|Elsie de Wolfe's leopard print bathroom.|
Oil Painting by Julian la Trobe, c. 1990
The project went smoothly, except when it came to one fabric; the leopard print. I was proposing it be used as piping on the comforter, the reverse of the pillows, as a pleated bed skirt; nothing major. It was a very small pattern as well, done with a cream ground and green spots. The reaction I got was somewhere between horror and disbelief. The reaction I gave in return was much the same. We did not butt heads or go to war, but as she anxiously wondered what sort of leopard clad Indo-Bordello I had in mind for her bedroom, I wondered what sort of Leopard clad Indo-Bordello could have scarred her in such a way.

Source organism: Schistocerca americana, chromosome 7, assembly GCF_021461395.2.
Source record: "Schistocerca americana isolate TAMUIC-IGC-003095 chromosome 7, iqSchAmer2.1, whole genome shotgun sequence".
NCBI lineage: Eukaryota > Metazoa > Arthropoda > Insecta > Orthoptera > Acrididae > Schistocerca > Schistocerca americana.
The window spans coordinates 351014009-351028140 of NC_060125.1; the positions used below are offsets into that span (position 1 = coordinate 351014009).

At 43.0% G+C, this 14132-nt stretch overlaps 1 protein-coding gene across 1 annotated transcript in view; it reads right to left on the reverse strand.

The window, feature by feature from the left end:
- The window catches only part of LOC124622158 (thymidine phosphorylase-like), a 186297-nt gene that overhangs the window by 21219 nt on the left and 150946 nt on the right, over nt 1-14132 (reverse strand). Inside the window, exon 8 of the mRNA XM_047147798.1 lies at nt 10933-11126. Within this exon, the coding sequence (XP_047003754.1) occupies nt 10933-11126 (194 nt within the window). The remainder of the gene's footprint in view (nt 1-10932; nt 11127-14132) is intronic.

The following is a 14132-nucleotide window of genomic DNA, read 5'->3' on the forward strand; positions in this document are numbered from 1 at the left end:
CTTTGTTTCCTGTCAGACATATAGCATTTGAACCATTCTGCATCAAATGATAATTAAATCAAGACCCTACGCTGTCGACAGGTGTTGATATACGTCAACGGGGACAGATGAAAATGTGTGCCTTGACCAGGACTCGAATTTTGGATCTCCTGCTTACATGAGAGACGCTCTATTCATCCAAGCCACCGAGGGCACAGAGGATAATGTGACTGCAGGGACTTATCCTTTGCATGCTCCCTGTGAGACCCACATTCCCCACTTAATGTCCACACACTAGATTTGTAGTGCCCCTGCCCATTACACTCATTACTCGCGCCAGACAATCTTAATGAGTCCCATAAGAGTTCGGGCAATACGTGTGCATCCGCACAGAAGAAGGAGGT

As I said, leopard is a neutral. Think about it. It's essentially nature's camouflage. How much more neutral can you get than blending in with your surrounding? We've been using leopard for centuries, from Egypt through Elsie de Wolfe. It's part of our collective history and remains one of the most timeless elements in design. It's at once outrageously elegant and subversively edgy. It's at home in a Beaux Arts mansion and a SoHo Loft. It's our best friend that loves us unconditionally. So, don't leave this cake out in the rain.
In the end, she yielded to my suggestion after some deliberation. Here's why it worked. First, it was a good foil for the other fabrics in the room; namely a green faille, a buttery chenille, and a large exotic floral print. Second, though it was an animal print, it's small scale and subtle pattern made it a compliment, rather than a screaming eyesore. Third, the quality of both the fabric and the print was very good. Cheap fabric will always look cheap, no matter what you do to it. The printed cotton I chose hung beautifully and the color was perfect. There was also the proviso that if she absolutely hated it, I would replace it at my expense. I'm sure that helped ease the pill down.
|Some leopard Couture from Dior, for good measure.|